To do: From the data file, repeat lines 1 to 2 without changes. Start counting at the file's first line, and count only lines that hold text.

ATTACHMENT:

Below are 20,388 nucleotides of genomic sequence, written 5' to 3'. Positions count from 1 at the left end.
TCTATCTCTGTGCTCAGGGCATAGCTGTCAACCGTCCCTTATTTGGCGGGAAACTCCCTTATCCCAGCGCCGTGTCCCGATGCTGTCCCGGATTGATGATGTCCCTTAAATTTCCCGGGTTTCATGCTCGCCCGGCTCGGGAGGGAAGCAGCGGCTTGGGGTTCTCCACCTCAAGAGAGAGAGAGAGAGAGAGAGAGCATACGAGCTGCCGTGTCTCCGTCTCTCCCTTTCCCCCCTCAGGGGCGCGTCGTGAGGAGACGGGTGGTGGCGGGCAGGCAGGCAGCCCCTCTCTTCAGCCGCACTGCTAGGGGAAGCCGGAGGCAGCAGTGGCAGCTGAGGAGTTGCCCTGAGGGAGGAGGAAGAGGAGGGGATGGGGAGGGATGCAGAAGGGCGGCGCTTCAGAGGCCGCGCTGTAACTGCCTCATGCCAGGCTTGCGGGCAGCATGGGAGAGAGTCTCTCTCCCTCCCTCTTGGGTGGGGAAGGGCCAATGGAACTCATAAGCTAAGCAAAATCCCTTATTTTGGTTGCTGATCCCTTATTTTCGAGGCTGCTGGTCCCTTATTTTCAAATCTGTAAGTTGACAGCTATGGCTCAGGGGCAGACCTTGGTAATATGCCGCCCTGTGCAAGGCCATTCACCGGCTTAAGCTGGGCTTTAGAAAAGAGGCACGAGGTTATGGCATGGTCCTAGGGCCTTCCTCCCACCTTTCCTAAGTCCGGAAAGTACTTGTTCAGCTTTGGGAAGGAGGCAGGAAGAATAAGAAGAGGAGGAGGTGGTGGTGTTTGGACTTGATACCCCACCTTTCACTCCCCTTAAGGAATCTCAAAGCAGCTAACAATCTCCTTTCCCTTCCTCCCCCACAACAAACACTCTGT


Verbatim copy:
Below are 20,388 nucleotides of genomic sequence, written 5' to 3'. Positions count from 1 at the left end.
TCTATCTCTGTGCTCAGGGCATAGCTGTCAACCGTCCCTTATTTGGCGGGAAACTCCCTTATCCCAGCGCCGTGTCCCGATGCTGTCCCGGATTGATGATGTCCCTTAAATTTCCCGGGTTTCATGCTCGCCCGGCTCGGGAGGGAAGCAGCGGCTTGGGGTTCTCCACCTCAAGAGAGAGAGAGAGAGAGAGAGAGCATACGAGCTGCCGTGTCTCCGTCTCTCCCTTTCCCCCCTCAGGGGCGCGTCGTGAGGAGACGGGTGGTGGCGGGCAGGCAGGCAGCCCCTCTCTTCAGCCGCACTGCTAGGGGAAGCCGGAGGCAGCAGTGGCAGCTGAGGAGTTGCCCTGAGGGAGGAGGAAGAGGAGGGGATGGGGAGGGATGCAGAAGGGCGGCGCTTCAGAGGCCGCGCTGTAACTGCCTCATGCCAGGCTTGCGGGCAGCATGGGAGAGAGTCTCTCTCCCTCCCTCTTGGGTGGGGAAGGGCCAATGGAACTCATAAGCTAAGCAAAATCCCTTATTTTGGTTGCTGATCCCTTATTTTCGAGGCTGCTGGTCCCTTATTTTCAAATCTGTAAGTTGACAGCTATGGCTCAGGGGCAGACCTTGGTAATATGCCGCCCTGTGCAAGGCCATTCACCGGCTTAAGCTGGGCTTTAGAAAAGAGGCACGAGGTTATGGCATGGTCCTAGGGCCTTCCTCCCACCTTTCCTAAGTCCGGAAAGTACTTGTTCAGCTTTGGGAAGGAGGCAGGAAGAATAAGAAGAGGAGGAGGTGGTGGTGTTTGGACTTGATACCCCACCTTTCACTCCCCTTAAGGAATCTCAAAGCAGCTAACAATCTCCTTTCCCTTCCTCCCCCACAACAAACACTCTGT